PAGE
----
Landing in Myanmar's former capital Yangon, I was met and driven through busy streets lined with crumbling buildings to the Governor's Residence, an Orient Express' property and an oasis of calm and comfort in the heart of the city.
Suitably restored and refreshed, I was up early the following morning to explore the many fascinating sights of Yangon, some of them tucked away in obscure parts of the city, before ending the day at Schwedagon Pagoda as a steady stream of local people arrived to pray at this holiest of Buddhish shrines and the sun set behind its towering golden stupa.
From Yangon, I flew north to Bagan and headed straight to its wonderful local market which every morning is a pageant of sound and colour as the local townsfolk come to shop for their daily provisions and to socialise. Bagan is of course world-famous for its ancient and innumerable temples that dot the plains around the town, and my passionate and highly knowledgeable guide (Mr Than) made each and every one an absolute joy to visit. I did though stop counting how many times I was asked to remove my shoes, so a horse and cart ride through the archaeological zone, with the peace only occasionally disturbed by children chasing our cart in the hope of sweets, was welcome respite!
I then flew from Bagan to Mandalay, but go by boat up the Irrawaddy River if you have the time - a wonderfully relaxing experience and a unique insight into rural life along the river. Despite the allure of its name, Mandalay was probably the least interesting stop on my itinerary, although I wouldn't have wanted to miss the extraordinary sight of a thousand monks queuing for their lunch at Mahagandayon Monastery.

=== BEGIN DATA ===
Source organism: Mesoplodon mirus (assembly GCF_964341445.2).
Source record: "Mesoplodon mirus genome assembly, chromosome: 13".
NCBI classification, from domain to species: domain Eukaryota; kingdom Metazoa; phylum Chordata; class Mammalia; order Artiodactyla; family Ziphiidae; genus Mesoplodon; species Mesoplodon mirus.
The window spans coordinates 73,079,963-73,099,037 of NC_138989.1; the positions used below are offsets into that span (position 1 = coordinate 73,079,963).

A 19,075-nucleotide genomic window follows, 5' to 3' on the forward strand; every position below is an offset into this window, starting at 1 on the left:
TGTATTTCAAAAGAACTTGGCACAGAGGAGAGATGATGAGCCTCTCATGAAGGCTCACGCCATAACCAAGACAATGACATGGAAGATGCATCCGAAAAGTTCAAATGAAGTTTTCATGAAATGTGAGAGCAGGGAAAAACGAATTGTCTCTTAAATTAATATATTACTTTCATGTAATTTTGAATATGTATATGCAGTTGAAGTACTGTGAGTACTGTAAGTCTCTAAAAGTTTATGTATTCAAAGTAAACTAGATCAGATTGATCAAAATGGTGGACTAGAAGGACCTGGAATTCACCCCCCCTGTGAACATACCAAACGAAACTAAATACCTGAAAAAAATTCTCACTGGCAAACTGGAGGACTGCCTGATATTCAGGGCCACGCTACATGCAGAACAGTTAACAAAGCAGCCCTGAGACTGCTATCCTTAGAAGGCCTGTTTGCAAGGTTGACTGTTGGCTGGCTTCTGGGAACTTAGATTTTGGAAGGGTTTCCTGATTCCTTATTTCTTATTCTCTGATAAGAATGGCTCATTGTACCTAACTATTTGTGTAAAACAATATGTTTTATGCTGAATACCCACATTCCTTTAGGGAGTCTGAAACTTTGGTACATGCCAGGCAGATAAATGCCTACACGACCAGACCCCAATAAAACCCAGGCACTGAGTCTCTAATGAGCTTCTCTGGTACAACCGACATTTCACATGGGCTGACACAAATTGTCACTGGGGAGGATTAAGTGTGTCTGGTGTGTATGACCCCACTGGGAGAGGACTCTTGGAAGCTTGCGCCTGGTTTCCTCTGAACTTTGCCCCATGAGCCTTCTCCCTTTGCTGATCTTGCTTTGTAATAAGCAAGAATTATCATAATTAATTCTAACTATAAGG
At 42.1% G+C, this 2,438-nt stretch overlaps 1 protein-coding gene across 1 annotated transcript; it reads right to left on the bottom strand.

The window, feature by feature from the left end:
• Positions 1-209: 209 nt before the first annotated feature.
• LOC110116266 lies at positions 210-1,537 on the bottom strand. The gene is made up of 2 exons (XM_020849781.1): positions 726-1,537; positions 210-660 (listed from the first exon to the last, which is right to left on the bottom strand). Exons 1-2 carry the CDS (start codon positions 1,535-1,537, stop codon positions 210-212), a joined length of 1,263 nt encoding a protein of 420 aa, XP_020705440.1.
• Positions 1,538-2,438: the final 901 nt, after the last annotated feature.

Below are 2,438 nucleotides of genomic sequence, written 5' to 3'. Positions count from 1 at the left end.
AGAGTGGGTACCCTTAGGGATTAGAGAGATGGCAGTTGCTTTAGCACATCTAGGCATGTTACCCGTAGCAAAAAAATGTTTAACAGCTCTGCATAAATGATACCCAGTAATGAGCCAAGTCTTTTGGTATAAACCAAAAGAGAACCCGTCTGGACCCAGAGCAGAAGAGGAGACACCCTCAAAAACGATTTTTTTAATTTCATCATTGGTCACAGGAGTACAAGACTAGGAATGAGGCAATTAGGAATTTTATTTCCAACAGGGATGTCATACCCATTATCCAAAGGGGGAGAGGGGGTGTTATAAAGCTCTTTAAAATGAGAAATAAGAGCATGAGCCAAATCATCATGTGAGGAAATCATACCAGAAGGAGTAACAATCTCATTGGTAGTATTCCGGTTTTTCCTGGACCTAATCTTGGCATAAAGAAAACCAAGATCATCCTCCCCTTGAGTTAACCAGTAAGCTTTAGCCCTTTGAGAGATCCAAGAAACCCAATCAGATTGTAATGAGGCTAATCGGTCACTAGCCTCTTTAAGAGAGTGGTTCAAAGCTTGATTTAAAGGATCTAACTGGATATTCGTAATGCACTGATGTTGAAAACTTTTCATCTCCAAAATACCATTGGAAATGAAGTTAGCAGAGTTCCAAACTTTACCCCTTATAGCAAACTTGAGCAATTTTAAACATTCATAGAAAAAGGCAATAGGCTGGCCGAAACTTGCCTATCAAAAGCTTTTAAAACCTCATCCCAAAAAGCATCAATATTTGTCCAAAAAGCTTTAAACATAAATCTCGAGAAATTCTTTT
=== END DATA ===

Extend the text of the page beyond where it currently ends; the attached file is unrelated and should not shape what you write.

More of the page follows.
On next to Heho, where most head straight to Inle Lake. I instead drove through the hills to Pindaya, a beautiful journey through countryside that reminded me of England. Perhaps it was the much cooler air?! Pindaya' s claim to fame is it strange and magnificent caves that are decorated with thousands of Buddha images, each of which is underscored by the name and nationality of the respective donor.
The following day I continued up to Kalaw, once a British hill station and surrounded by rolling, forested hills where a number of minority tribes, distinguished by their dress, have settled. You are encouraged to walk here and, after a little persuasion, my ever-smiling guide succeeded in dragging me up through fruit orchards to the picturesque hilltop village of Palaung. Green tea is the village's main source of income (it can be seen drying everywhere), and to celebrate my arrival I was handed a steaming cup by a local lady who claimed to be 75 years old. A walking advert for green tea or a slight stretch of the truth perhaps, but she didn't look a day over fifty.
Inle Lake was my final port of call and what a magical place it was. A local boat took me across to the wonderful lakeside resort of Inle Princess which looks out across mirror-like waters that are dotted with villages on stilts, flowering water hyacinth, floating vegetable gardens and fishing canoes. The local Intha people are renowned for their highly unusual leg-rowing technique - one leg in the boat and one leg wrapped around the oar. I was dying to have a go, but as the result would have wet and embarrassing.
I spent my last few days visiting the temples, villages, markets and monasteries around the lake. You are greeted by warm smiles and friendly faces wherever you go in Burma, and Inle Lake was no exception. I feel extremely privileged to have had the opportunity to visit such a special country. Since the release of Aung San Suu Kyi, things are changing fast and the rise in the number of incoming tourists has been little short of phenomenal with many hotels booked out months in advance.
So, go as soon as you can but give us enough notice to secure good accommodation for you, or travel outside of the peak season from December to February.
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